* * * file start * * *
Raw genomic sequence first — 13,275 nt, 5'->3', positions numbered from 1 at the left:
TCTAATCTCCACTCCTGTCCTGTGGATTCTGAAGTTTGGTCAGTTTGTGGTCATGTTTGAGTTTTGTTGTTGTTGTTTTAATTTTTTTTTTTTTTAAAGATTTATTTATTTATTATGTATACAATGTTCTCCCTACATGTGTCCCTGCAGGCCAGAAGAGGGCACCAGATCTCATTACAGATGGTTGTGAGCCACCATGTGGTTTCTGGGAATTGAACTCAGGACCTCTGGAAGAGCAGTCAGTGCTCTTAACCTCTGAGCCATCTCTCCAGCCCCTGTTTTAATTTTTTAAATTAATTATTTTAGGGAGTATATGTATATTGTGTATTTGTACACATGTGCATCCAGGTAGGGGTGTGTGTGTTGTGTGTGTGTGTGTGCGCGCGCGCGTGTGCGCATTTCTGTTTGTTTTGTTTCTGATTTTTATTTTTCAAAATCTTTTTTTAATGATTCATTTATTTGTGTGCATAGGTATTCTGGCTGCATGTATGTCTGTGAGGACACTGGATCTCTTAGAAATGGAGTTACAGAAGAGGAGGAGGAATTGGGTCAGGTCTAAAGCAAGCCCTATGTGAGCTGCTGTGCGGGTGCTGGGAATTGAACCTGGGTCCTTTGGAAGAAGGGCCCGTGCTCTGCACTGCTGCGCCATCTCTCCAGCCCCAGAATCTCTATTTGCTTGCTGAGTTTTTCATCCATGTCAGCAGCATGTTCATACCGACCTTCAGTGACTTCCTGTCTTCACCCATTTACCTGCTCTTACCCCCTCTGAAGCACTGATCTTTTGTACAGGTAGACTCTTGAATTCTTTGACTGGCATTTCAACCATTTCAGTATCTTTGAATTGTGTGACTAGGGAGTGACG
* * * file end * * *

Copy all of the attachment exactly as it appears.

Raw genomic sequence first — 13,275 nt, 5'->3', positions numbered from 1 at the left:
TCTAATCTCCACTCCTGTCCTGTGGATTCTGAAGTTTGGTCAGTTTGTGGTCATGTTTGAGTTTTGTTGTTGTTGTTTTAATTTTTTTTTTTTTTAAAGATTTATTTATTTATTATGTATACAATGTTCTCCCTACATGTGTCCCTGCAGGCCAGAAGAGGGCACCAGATCTCATTACAGATGGTTGTGAGCCACCATGTGGTTTCTGGGAATTGAACTCAGGACCTCTGGAAGAGCAGTCAGTGCTCTTAACCTCTGAGCCATCTCTCCAGCCCCTGTTTTAATTTTTTAAATTAATTATTTTAGGGAGTATATGTATATTGTGTATTTGTACACATGTGCATCCAGGTAGGGGTGTGTGTGTTGTGTGTGTGTGTGTGCGCGCGCGCGTGTGCGCATTTCTGTTTGTTTTGTTTCTGATTTTTATTTTTCAAAATCTTTTTTTAATGATTCATTTATTTGTGTGCATAGGTATTCTGGCTGCATGTATGTCTGTGAGGACACTGGATCTCTTAGAAATGGAGTTACAGAAGAGGAGGAGGAATTGGGTCAGGTCTAAAGCAAGCCCTATGTGAGCTGCTGTGCGGGTGCTGGGAATTGAACCTGGGTCCTTTGGAAGAAGGGCCCGTGCTCTGCACTGCTGCGCCATCTCTCCAGCCCCAGAATCTCTATTTGCTTGCTGAGTTTTTCATCCATGTCAGCAGCATGTTCATACCGACCTTCAGTGACTTCCTGTCTTCACCCATTTACCTGCTCTTACCCCCTCTGAAGCACTGATCTTTTGTACAGGTAGACTCTTGAATTCTTTGACTGGCATTTCAACCATTTCAGTATCTTTGAATTGTGTGACTAGGGAGTGACG